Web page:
For gluten-free foodies, finding safe foods to eat can be difficult. But what about when it comes to drinks? More specifically, let's talk gin. There are four main types of this pine-flavored liquor: Old Tom, London Dry Gin, Plymouth Gin, and Dutch Genever. Usually distilled with juniper (a plant), gin can also be distilled with cinnamon, coriander, or bitter almond. Despite all these options, is gin gluten-free? Here's what I found out: 

Is Gin Gluten-Free?

If I'm being honest, answering this question is complicated. Gin is created by distilling the typical grains that contain gluten like barley, rye, and wheat. Because gin is distilled, most of the gluten protein is removed, and people with a gluten sensitivity or those avoiding it should be fine. According to the Celiac Disease Foundation, gin is safe for people in these situations. However, that doesn't always seem to be the case. 

Some people who have a gluten sensitivity notice a reaction after drinking gin, as if they ingested gluten. Not every person with a gluten sensitivity reacts to gin, so it's a case-by-case basis. If you're one of these people who had a reaction to gin, or if you want to be extra careful, there are gins made without gluten-containing grains that you can enjoy without worry.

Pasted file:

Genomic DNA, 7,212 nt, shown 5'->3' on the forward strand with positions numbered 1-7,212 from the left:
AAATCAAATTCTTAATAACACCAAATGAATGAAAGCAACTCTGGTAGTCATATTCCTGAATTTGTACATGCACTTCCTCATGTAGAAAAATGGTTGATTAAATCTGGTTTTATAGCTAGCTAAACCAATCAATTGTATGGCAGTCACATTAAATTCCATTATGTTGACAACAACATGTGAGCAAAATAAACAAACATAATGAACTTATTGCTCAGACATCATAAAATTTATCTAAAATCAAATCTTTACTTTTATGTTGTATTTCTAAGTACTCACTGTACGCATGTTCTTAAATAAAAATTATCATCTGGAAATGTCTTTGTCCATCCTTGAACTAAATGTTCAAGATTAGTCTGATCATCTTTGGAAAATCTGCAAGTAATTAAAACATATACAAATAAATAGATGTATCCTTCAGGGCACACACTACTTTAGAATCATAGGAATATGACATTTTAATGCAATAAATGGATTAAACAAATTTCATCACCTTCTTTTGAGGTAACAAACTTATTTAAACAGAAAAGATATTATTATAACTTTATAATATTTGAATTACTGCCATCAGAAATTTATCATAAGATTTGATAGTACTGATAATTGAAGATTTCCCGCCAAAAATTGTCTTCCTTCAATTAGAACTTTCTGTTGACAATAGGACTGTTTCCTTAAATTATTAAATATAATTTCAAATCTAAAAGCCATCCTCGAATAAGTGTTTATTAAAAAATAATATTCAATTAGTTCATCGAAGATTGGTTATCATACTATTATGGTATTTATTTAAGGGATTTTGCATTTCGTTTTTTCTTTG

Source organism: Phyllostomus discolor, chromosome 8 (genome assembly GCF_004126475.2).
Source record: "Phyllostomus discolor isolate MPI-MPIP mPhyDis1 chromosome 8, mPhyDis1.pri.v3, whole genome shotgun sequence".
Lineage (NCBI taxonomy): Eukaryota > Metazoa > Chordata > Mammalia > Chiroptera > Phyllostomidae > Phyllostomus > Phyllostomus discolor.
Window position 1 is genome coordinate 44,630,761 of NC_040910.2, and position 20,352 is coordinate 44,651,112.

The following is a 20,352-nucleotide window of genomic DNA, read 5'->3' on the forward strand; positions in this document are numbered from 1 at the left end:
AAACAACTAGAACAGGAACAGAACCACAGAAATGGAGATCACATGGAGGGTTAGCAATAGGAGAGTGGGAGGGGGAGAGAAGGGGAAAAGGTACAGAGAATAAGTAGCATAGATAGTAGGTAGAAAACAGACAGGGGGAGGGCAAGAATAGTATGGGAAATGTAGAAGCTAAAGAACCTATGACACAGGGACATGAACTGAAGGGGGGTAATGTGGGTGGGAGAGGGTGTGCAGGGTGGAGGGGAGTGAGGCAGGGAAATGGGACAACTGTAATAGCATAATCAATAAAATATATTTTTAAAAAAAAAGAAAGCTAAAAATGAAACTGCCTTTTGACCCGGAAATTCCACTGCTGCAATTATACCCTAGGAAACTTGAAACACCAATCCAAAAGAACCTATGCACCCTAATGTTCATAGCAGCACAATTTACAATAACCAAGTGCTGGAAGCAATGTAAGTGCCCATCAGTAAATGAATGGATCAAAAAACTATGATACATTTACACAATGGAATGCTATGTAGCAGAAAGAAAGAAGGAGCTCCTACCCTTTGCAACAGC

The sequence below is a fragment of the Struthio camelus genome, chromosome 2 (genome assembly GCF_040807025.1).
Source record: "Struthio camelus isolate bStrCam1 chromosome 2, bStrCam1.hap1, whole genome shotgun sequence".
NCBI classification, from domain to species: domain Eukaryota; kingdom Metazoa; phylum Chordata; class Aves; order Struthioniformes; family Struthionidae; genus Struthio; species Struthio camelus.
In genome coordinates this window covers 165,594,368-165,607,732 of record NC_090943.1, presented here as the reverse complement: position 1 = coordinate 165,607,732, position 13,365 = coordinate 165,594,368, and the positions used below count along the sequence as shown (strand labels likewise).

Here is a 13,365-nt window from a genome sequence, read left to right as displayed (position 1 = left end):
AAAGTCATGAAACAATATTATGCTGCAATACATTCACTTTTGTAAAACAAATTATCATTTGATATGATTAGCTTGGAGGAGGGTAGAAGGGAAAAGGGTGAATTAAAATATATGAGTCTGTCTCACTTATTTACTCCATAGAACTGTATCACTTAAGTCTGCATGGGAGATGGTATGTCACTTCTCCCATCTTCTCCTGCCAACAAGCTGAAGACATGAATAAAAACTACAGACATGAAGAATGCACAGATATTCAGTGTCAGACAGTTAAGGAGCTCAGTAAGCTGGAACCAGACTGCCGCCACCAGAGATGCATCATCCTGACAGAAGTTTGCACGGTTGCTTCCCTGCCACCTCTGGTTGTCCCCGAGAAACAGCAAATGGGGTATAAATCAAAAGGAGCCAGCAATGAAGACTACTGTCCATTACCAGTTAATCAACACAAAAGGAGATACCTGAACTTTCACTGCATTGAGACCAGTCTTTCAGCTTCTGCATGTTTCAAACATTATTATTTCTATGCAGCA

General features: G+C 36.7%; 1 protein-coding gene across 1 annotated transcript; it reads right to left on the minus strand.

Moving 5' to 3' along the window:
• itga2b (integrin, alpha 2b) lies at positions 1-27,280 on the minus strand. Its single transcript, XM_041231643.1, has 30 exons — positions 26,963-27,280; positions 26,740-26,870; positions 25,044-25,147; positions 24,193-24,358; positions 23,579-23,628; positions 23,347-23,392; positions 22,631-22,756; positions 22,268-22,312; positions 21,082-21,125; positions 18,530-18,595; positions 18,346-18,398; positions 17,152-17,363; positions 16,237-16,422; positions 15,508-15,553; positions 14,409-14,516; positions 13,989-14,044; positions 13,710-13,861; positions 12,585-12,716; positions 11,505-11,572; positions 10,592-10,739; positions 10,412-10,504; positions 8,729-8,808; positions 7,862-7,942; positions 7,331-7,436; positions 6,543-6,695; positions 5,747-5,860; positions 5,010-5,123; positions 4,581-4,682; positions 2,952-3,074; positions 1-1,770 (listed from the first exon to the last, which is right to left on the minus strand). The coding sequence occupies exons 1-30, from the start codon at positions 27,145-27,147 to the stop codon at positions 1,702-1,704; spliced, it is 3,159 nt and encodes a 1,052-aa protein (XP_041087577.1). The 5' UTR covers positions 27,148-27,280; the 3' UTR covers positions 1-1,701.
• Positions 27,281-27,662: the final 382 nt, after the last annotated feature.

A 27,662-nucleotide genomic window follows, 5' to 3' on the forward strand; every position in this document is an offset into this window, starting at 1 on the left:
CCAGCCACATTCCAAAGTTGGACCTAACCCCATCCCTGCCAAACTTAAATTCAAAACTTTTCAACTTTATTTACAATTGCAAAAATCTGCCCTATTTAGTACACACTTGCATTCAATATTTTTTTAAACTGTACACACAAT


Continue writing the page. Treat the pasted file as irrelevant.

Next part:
Gluten-Free Gin Options

Yes, you read that right. There are gluten-free gin options like Cold River Gin, Hendrick's Gin, G-Vine Gin and Monopolowa Dry Gin. Instead of using gluten-containing grains, these gins are developed using potatoes, grapes, or even flowers. This distilling process guarantees that even someone with a gluten allergy can enjoy the iconic taste of gin without worrying about a negative reaction.

While gin is made using gluten-containing grains, someone with a gluten allergy should be able to drink it without any side effects. If you want to be cautious, there are gluten-free gin options. Several brands of gin are distilled using gluten-free grains, which allows those with a gluten allergy to enjoy the liquor. So, is gin gluten-free? Yes, but it's okay to take precautions.